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Emigration from the United States

For the first centuries of its existence the US benefited from its low population density and had attracted large masses of immigrants. However, in the last century, the large number of overseas interventions was followed by consolidation, during which a civilian exodus led to a sizable overseas American-born presence. Another major source of emigrants from the United States are former military personnel retiring to the countries where they were previously based.[citation needed] As of 2010, the number of American long-term residents in UK giving up on their US citizenship has overwhelmed the US embassy to the point where waiting lists extend for more than half a year .

Some other reasons for emigration from United States include:

economic reasons (e.g. inexpensive housing in Mexico[2]).

family reasons.

business opportunities.

religious reasons (e.g. aliyah to Israel).

quality of life issues.

political disenchantment (e.g. John Kerry supporters who claimed they would emigrate if George W. Bush was re-elected in the 2004 US Presidential election).

The United States is a net immigration country. Many of the emigrants from the United States do not plan to become permanent emigrants, but to be expatriates (expats) for a limited amount of time. There is a scarcity of official records in this domain [3]. Given the high dynamics of the emigration-prone groups, emigration from United States remains indiscernible from temporary country leave. As of 2009, there are over 6 million non-military U.S. citizens living abroad.[4], an increase from the 4 million estimated in 1999[5]. However, these numbers are highly open to dispute as they often are unverified and can change rapidly.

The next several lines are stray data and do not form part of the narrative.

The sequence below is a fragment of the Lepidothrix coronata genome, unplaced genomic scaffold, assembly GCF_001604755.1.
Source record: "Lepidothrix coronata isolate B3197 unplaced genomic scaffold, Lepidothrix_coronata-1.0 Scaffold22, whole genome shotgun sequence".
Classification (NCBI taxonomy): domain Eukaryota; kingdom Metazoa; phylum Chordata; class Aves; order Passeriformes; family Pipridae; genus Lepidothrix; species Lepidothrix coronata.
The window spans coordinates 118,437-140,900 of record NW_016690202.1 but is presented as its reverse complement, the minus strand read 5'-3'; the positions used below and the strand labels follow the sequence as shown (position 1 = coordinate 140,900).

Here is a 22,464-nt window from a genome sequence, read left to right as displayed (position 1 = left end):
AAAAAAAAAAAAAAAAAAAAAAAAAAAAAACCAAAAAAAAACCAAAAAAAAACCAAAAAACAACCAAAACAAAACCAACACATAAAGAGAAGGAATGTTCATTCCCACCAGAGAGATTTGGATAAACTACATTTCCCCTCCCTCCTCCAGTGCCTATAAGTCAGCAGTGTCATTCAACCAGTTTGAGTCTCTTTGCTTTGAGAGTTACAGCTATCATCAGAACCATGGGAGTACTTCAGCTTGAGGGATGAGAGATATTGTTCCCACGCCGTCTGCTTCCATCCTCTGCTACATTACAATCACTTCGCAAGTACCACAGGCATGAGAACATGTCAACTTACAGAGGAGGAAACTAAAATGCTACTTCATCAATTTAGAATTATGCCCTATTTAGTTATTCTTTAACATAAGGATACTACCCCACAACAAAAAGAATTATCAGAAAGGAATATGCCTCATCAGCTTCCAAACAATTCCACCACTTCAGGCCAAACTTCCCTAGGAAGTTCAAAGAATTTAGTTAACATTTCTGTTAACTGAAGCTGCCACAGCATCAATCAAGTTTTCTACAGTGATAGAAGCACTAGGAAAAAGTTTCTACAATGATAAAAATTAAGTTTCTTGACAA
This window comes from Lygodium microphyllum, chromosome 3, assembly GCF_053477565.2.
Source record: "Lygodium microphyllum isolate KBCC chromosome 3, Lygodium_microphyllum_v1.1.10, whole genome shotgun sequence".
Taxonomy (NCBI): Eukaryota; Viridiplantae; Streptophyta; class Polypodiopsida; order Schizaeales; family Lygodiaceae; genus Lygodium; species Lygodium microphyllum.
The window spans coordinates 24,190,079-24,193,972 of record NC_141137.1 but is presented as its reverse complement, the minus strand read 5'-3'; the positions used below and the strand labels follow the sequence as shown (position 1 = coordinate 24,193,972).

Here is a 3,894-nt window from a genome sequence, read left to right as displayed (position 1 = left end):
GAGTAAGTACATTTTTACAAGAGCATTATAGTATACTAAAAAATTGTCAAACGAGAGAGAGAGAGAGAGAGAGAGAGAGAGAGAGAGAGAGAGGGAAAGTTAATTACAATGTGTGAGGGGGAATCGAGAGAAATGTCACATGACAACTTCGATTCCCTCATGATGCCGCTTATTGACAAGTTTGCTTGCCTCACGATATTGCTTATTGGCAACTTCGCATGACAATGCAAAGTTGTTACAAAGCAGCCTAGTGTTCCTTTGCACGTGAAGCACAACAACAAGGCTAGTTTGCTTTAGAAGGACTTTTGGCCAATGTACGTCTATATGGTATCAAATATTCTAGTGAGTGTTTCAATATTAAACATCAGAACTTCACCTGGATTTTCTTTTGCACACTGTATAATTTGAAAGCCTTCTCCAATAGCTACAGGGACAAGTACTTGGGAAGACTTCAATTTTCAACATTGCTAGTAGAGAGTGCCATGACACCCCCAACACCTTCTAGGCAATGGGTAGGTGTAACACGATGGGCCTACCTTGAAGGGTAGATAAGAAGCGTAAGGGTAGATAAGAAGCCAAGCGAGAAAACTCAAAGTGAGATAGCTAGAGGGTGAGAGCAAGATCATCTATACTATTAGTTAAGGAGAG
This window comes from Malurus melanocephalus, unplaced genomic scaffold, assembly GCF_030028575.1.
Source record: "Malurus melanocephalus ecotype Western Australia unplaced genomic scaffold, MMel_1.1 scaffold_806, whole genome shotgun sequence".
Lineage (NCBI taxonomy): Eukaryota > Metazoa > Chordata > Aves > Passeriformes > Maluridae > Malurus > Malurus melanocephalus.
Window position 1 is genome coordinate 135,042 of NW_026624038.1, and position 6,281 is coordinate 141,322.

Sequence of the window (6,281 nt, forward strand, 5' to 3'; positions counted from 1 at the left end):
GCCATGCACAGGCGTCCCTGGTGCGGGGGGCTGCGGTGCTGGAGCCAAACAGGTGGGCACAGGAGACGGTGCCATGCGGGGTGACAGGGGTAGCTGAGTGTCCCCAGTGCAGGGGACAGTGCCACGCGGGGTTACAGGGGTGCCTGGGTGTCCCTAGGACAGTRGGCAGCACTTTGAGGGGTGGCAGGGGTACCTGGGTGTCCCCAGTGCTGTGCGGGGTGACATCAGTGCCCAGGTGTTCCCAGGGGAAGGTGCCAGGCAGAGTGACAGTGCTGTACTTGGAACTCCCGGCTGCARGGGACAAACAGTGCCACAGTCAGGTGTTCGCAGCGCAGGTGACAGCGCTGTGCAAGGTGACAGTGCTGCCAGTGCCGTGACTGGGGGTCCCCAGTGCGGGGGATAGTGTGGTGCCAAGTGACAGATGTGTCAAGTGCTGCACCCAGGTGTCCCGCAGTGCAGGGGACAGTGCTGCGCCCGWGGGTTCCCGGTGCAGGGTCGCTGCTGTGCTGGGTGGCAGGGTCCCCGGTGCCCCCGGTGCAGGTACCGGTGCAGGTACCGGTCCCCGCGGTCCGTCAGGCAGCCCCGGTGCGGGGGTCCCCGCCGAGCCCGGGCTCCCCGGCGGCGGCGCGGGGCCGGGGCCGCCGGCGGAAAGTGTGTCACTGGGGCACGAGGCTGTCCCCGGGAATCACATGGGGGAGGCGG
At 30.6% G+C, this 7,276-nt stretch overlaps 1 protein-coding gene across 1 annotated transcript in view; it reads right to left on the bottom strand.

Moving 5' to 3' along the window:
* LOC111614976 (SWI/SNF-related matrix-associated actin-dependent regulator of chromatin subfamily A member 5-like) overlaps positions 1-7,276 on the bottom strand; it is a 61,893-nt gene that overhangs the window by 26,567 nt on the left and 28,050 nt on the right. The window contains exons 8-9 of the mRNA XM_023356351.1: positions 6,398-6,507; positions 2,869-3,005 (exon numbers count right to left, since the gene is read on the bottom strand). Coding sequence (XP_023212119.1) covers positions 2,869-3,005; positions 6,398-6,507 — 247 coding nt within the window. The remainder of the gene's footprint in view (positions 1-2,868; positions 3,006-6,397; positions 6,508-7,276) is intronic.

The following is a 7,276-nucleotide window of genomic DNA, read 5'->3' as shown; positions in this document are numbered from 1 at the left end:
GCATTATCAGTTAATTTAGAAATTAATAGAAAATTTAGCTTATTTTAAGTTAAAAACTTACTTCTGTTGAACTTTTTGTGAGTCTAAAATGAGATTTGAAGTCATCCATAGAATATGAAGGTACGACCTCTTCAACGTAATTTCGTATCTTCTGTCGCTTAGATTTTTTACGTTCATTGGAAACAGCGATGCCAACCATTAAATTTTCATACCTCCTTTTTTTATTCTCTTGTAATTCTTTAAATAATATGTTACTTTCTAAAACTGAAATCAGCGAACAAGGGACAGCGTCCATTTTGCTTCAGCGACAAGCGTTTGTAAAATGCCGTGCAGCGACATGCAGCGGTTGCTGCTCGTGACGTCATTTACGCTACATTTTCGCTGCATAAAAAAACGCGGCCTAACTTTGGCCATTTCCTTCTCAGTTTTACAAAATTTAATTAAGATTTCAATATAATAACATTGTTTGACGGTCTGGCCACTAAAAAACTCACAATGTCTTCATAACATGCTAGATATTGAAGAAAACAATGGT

Overseas US populations

The list below is of the main 40 countries hosting American populations (part-time US citizens and expatriates alike).

Mexico - over 1,000,000

Canada - 700,000

United Kingdom - 224,000

Germany - 211,000

Israel - 185,000

Italy - 170 to 200,000

China - 126,000 (Mainland China: 66,000, Hong Kong: 60,000[7])

Philippines - 105,000

Australia - 103,000

France - 102,000

Spain - 95,000

Dominican Republic - 82,000

Japan - 71,000

South Korea - 67,000

Costa Rica - 50,000

Brazil - 41,000

Ireland - 38,000

Republic of China (Taiwan) - 38,000

Belgium - 36,000

Saudi Arabia - 36,000

Switzerland - 32,000

Poland - 31 to 60,000

Lebanon - 25,000 see List of countries with foreign nationals in Lebanon

Panama - 25,000 , http://www.state.gov/r/pa/ei/bgn/2030.htm

Sweden - 18 to 26,000

New Zealand - 17,748 2006 Census, Statistics New Zealand

Netherlands - 17,000

Colombia - 15,000

Austria 15,000

Hungary - 15,000

Norway - 15,000

Singapore - 15,000 [7]

Russia - 12 to 50,000

Argentina - 10,552

Portugal - 10 to 20,000

Malaysia - 8,000 [7]

Chile - n/a

India - n/a [10]


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Eleanor Gow
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